The use of eminent domain by some local governments to force underwater mortgages from private-label mortgage backed securities to be restructured at a discount could harm mortgage markets, impose losses upon MBS investors and may not be legal, according to a letter from several mortgage associations.
NAFCU also submitted a separate letter on the topic. The Federal Housing Finance Agency, which runs Fannie Mae and Freddie Mac, issued a request for comment Aug. 9 in which it expressed “significant concerns” about the practice.
San Bernardino County and the cities of Fontana and Ontario, all located in Southern California, proposed such action and have already formed a Joint Powers Agency that is empowered to seize residential mortgages held in private securitizations, and transfer them to other lenders who would refinance them at a significant discount, according to a memorandum submitted with the letter submitted by the Mortgage Bankers Association, American Bankers Association and 24 others.
“The use of eminent domain in this manner will confront lenders and investors with an unquantifiable new risk,” the letter said. That risk would cause loan originators to “underwrite in a defensive manner, therefore reducing credit availability,” the associations continued.
The letter also included a table that illustrated how the practice would result in a nearly 47% loss for MBS investors, which include individuals building retirement savings.
NAFCU President/CEO Fred Becker said the actions in SoCal have been duplicated or attempted in other states.
Carrie Hunt, general counsel and vice president of regulatory affairs, penned NAFCU’s letter and said the group would strongly support appropriate action by the FHFA to halt the impact of eminent domain programs on mortgage lending.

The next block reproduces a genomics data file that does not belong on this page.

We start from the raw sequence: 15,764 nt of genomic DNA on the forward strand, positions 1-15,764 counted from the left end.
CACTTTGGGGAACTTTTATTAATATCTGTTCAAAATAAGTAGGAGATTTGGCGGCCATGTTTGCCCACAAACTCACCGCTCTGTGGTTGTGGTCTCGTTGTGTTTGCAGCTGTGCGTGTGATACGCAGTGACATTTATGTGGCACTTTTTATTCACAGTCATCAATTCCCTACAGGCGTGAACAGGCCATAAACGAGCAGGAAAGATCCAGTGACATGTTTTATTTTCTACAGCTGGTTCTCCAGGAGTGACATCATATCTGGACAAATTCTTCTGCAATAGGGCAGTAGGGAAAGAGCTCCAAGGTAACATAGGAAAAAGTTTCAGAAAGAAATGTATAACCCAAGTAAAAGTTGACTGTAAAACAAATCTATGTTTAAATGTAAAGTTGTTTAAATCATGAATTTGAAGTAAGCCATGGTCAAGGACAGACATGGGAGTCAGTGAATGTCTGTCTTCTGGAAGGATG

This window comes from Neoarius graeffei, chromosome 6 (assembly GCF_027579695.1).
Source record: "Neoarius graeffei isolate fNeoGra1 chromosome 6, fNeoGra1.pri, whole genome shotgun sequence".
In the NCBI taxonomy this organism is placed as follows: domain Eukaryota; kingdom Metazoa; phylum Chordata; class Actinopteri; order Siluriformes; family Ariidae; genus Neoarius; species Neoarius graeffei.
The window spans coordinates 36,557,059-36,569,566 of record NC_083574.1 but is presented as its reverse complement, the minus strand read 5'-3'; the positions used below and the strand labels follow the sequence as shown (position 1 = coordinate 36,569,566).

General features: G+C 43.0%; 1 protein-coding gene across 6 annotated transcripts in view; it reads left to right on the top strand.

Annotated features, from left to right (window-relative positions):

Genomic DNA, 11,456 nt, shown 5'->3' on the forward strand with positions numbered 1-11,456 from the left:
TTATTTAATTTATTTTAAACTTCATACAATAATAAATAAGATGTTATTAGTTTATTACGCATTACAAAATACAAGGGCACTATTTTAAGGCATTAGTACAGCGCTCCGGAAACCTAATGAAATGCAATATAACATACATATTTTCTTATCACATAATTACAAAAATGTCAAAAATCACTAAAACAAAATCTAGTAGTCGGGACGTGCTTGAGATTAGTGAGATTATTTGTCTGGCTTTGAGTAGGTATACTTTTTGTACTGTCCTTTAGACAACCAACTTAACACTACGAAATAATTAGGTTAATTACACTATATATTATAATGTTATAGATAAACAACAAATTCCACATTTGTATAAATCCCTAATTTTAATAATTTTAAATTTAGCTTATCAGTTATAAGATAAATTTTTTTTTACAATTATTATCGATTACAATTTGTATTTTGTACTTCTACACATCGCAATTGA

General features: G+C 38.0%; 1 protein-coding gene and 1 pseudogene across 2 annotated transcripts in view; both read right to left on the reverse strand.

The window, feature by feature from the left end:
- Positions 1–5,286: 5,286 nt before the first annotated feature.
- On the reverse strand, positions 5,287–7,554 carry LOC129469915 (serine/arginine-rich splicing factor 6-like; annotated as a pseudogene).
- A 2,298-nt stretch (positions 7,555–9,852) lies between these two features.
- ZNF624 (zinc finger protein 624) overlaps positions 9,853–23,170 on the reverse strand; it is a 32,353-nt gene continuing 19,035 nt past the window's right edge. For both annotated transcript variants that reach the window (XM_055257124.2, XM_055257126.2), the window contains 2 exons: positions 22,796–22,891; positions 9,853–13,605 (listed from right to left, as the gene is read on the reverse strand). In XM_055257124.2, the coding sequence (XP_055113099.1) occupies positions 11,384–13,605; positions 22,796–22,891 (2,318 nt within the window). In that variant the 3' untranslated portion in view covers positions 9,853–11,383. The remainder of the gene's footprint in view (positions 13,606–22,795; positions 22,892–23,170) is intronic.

“We’ve been concerned about the impact of forced modification of mortgages,” Becker said. “Unlike a bank, where the loss goes to the stockholders, credit unions losses go to members, and we feel credit unions are already good about working with members when they can.”
Hunt agreed with the mortgage and banking associations, which told the FHFA the programs would negatively impact credit availability.
“ Fundamentally, the use of the vast governmental power of eminent domain to restructure mortgage loans is dangerous and could, especially if the use of such power for this specific purpose spreads, impede the recovery of the housing market,” she wrote. Becker said it’s his understanding the use of eminent domain in such cases “have some constitutional issues”, an opinion shared by the bankers.
“The U.S. Constitution permits government seizure of private property only if such takings are made for a public purpose in exchange for just compensation,” the associations wrote in their letter. “The likelihood of any material public benefit arising from these proposals is very low, and the fact that the proposals would transfer profits from one private party to another renders the exercise of eminent domain here constitutionally defective.”
Furthermore, the losses that would be suffered by existing investors would not satisfy the “just compensation” requirement, the groups said.